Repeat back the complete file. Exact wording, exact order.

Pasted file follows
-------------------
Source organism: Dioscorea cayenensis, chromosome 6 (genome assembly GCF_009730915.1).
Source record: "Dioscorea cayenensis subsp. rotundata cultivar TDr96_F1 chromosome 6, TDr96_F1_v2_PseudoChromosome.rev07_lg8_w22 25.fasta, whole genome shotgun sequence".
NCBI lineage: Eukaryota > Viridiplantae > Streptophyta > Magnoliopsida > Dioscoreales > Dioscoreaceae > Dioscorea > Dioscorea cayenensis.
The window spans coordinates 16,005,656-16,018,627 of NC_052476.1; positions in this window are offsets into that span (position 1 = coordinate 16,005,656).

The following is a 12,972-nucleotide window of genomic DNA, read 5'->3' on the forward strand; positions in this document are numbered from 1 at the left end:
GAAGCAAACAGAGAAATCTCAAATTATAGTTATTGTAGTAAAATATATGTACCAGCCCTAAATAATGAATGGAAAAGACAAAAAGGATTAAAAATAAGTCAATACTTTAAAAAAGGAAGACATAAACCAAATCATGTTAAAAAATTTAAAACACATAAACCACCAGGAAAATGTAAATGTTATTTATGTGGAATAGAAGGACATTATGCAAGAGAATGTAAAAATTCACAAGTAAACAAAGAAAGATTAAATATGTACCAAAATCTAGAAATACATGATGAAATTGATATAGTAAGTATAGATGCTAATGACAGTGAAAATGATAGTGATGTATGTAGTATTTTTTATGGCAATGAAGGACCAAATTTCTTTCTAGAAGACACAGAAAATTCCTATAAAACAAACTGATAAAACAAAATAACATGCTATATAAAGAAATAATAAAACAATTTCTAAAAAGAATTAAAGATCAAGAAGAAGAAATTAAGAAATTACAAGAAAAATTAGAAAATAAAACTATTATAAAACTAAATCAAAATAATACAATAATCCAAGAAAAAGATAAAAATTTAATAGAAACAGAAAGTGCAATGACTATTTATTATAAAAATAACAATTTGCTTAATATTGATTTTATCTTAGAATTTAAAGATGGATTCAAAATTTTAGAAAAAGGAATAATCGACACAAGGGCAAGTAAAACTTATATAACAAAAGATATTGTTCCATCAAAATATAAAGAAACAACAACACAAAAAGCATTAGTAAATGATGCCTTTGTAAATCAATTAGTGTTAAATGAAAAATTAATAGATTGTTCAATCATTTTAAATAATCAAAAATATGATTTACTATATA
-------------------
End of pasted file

Source organism: Dioscorea cayenensis, chromosome 6 (genome assembly GCF_009730915.1).
Source record: "Dioscorea cayenensis subsp. rotundata cultivar TDr96_F1 chromosome 6, TDr96_F1_v2_PseudoChromosome.rev07_lg8_w22 25.fasta, whole genome shotgun sequence".
NCBI lineage: Eukaryota > Viridiplantae > Streptophyta > Magnoliopsida > Dioscoreales > Dioscoreaceae > Dioscorea > Dioscorea cayenensis.
The window spans coordinates 16,005,656-16,018,627 of NC_052476.1; positions in this window are offsets into that span (position 1 = coordinate 16,005,656).

The following is a 12,972-nucleotide window of genomic DNA, read 5'->3' on the forward strand; positions in this document are numbered from 1 at the left end:
GAAGCAAACAGAGAAATCTCAAATTATAGTTATTGTAGTAAAATATATGTACCAGCCCTAAATAATGAATGGAAAAGACAAAAAGGATTAAAAATAAGTCAATACTTTAAAAAAGGAAGACATAAACCAAATCATGTTAAAAAATTTAAAACACATAAACCACCAGGAAAATGTAAATGTTATTTATGTGGAATAGAAGGACATTATGCAAGAGAATGTAAAAATTCACAAGTAAACAAAGAAAGATTAAATATGTACCAAAATCTAGAAATACATGATGAAATTGATATAGTAAGTATAGATGCTAATGACAGTGAAAATGATAGTGATGTATGTAGTATTTTTTATGGCAATGAAGGACCAAATTTCTTTCTAGAAGACACAGAAAATTCCTATAAAACAAACTGATAAAACAAAATAACATGCTATATAAAGAAATAATAAAACAATTTCTAAAAAGAATTAAAGATCAAGAAGAAGAAATTAAGAAATTACAAGAAAAATTAGAAAATAAAACTATTATAAAACTAAATCAAAATAATACAATAATCCAAGAAAAAGATAAAAATTTAATAGAAACAGAAAGTGCAATGACTATTTATTATAAAAATAACAATTTGCTTAATATTGATTTTATCTTAGAATTTAAAGATGGATTCAAAATTTTAGAAAAAGGAATAATCGACACAAGGGCAAGTAAAACTTATATAACAAAAGATATTGTTCCATCAAAATATAAAGAAACAACAACACAAAAAGCATTAGTAAATGATGCCTTTGTAAATCAATTAGTGTTAAATGAAAAATTAATAGATTGTTCAATCATTTTAAATAATCAAAAATATGATTTACTATATA